Published works

Published works

Effective Representation of River Geometry in Hydraulic Flood Forecast Models

TitleEffective Representation of River Geometry in Hydraulic Flood Forecast Models
Publication TypeJournal Article
Year of Publication2018
AuthorsGrimaldi, S, Li, Y, Walker, JP, Pauwels, VRN
Date Published01/2018
Keywordsartificial neural networks (ANNs), calibration and evaluation, data allocation, data splitting, Emergency management, floods., hydrological models, model evaluation bias
Abstract

Bathymetric data are a critical input to hydraulic models. However, river depth and shape cannot be systematically observed remotely, and field data are both scarce and expensive to collect. In flood modeling, river roughness and geometry compensate for each other, with different parameter sets often being able to map model predictions equally well to the observed data, commonly known as equifinality. This study presents a numerical experiment to investigate an effective yet parsimonious representation of channel geometry that can be used for operational flood forecasting. The LISFLOOD-FP hydraulic model was used to simulate a hypothetical flood event in the Clarence catchment (Australia). A high-resolution model simulation based on accurate bathymetric field data was used to benchmark coarser model simulations based on simplified river geometries. These simplified river geometries were derived from a combination of globally available empirical formulations, remote sensing data, and a limited number of measurements. Model predictive discrepancy between simulations with field data and simplified geometries allowed an assessment of the geometry impact on inundation dynamics. In this study site, the channel geometrical representation for a reliable inundation forecast could be achieved using remote sensing-derived river width values combined with a few measurements of river depth sampled at strategic locations. Furthermore, this study showed that spatially distributed remote sensing-derived inundation levels at the very early stages of a flood event have the potential to support the effective diagnosis of errors in model implementations.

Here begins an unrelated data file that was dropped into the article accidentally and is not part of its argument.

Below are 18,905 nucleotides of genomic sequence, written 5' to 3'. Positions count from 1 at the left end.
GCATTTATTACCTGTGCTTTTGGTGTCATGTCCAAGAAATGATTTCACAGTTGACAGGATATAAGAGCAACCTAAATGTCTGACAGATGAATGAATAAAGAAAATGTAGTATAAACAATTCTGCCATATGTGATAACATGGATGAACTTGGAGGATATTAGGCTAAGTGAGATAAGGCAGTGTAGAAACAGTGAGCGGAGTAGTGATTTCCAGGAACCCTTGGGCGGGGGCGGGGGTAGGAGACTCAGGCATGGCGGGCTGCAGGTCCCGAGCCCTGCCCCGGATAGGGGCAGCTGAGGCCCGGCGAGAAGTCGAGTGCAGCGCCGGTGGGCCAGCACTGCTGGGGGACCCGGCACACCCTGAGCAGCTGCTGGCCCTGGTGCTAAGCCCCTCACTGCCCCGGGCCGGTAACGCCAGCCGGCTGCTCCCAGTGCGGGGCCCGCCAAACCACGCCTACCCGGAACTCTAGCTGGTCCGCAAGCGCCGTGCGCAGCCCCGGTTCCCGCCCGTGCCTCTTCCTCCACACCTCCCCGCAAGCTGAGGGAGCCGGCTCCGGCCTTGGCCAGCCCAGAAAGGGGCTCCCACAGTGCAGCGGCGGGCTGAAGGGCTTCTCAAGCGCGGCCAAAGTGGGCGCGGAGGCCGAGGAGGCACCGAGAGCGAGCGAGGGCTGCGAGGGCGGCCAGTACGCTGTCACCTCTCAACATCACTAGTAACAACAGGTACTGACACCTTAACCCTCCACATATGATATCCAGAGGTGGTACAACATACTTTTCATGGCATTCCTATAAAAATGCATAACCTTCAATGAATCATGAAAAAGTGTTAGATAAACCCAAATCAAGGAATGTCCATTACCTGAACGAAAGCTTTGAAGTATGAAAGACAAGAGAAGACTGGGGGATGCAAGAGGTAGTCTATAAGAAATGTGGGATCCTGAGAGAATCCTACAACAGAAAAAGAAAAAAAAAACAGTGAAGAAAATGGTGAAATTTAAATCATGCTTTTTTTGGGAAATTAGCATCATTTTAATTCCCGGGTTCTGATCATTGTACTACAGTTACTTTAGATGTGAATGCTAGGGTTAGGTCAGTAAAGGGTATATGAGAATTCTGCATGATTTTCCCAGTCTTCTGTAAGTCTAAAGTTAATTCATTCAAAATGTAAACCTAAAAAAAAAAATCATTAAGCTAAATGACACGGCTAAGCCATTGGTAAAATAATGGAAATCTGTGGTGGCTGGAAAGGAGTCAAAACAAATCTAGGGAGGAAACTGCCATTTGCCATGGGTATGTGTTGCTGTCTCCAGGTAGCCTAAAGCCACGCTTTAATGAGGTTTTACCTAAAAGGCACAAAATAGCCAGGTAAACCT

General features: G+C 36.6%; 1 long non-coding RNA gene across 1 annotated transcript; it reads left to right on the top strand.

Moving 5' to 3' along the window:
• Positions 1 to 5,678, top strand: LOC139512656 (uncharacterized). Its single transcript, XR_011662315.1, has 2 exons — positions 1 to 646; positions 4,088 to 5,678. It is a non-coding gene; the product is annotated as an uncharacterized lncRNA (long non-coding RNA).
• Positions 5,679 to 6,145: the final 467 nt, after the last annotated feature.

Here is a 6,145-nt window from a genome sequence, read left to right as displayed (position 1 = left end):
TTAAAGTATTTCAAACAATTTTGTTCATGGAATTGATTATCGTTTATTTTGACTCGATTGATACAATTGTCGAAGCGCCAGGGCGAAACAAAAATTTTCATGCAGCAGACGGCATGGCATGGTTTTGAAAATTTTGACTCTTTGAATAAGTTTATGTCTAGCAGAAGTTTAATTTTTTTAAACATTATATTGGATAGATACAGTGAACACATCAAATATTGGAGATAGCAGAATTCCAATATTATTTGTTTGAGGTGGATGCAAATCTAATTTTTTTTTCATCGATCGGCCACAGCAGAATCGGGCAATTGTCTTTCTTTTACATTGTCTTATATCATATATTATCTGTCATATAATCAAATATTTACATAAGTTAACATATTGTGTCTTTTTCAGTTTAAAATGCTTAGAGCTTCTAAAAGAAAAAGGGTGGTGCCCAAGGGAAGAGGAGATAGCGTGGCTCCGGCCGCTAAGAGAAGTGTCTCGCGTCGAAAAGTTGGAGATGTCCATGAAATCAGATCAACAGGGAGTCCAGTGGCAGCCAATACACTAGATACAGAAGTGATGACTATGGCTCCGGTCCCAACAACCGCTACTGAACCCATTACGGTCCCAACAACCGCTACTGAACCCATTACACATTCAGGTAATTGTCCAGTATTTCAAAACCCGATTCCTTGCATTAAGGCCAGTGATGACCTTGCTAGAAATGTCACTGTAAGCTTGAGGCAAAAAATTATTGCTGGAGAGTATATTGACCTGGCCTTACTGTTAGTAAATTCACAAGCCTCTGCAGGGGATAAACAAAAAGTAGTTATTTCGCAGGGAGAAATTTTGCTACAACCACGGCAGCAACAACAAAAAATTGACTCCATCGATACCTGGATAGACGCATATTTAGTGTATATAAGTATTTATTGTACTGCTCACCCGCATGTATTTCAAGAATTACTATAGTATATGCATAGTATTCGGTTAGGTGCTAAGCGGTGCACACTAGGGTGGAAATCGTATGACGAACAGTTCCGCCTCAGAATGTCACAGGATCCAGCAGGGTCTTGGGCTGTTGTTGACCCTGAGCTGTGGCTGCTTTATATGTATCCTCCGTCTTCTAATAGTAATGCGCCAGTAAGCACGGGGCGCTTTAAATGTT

URLhttp://onlinelibrary.wiley.com/doi/10.1002/2017WR021765/full
DOI10.1002/2017WR021470
Refereed DesignationRefereed
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